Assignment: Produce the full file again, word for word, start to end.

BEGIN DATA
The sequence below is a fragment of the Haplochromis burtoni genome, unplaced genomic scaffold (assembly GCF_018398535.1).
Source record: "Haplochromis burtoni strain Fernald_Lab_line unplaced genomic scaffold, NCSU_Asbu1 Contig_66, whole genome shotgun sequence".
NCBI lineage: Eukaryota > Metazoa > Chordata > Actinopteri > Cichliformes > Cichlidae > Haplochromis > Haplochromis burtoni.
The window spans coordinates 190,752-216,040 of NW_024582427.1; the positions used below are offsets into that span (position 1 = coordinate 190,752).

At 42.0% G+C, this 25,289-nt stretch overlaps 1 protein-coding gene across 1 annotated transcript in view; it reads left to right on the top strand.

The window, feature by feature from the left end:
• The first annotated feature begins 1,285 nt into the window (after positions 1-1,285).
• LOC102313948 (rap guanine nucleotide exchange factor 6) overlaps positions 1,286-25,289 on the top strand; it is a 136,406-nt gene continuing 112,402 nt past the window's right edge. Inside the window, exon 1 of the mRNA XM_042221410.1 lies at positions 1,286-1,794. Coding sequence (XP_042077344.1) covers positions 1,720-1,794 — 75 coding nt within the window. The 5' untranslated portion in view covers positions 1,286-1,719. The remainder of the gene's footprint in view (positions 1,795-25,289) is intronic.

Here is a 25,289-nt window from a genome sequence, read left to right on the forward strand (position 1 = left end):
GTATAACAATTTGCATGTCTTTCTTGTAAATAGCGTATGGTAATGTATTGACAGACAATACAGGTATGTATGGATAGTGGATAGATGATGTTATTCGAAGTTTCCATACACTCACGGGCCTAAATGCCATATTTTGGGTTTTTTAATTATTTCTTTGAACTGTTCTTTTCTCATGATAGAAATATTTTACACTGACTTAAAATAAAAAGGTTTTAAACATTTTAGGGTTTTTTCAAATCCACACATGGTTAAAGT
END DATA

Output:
The sequence below is a fragment of the Haplochromis burtoni genome, unplaced genomic scaffold (assembly GCF_018398535.1).
Source record: "Haplochromis burtoni strain Fernald_Lab_line unplaced genomic scaffold, NCSU_Asbu1 Contig_66, whole genome shotgun sequence".
NCBI lineage: Eukaryota > Metazoa > Chordata > Actinopteri > Cichliformes > Cichlidae > Haplochromis > Haplochromis burtoni.
The window spans coordinates 190,752-216,040 of NW_024582427.1; the positions used below are offsets into that span (position 1 = coordinate 190,752).

At 42.0% G+C, this 25,289-nt stretch overlaps 1 protein-coding gene across 1 annotated transcript in view; it reads left to right on the top strand.

The window, feature by feature from the left end:
• The first annotated feature begins 1,285 nt into the window (after positions 1-1,285).
• LOC102313948 (rap guanine nucleotide exchange factor 6) overlaps positions 1,286-25,289 on the top strand; it is a 136,406-nt gene continuing 112,402 nt past the window's right edge. Inside the window, exon 1 of the mRNA XM_042221410.1 lies at positions 1,286-1,794. Coding sequence (XP_042077344.1) covers positions 1,720-1,794 — 75 coding nt within the window. The 5' untranslated portion in view covers positions 1,286-1,719. The remainder of the gene's footprint in view (positions 1,795-25,289) is intronic.

Here is a 25,289-nt window from a genome sequence, read left to right on the forward strand (position 1 = left end):
GTATAACAATTTGCATGTCTTTCTTGTAAATAGCGTATGGTAATGTATTGACAGACAATACAGGTATGTATGGATAGTGGATAGATGATGTTATTCGAAGTTTCCATACACTCACGGGCCTAAATGCCATATTTTGGGTTTTTTAATTATTTCTTTGAACTGTTCTTTTCTCATGATAGAAATATTTTACACTGACTTAAAATAAAAAGGTTTTAAACATTTTAGGGTTTTTTCAAATCCACACATGGTTAAAGT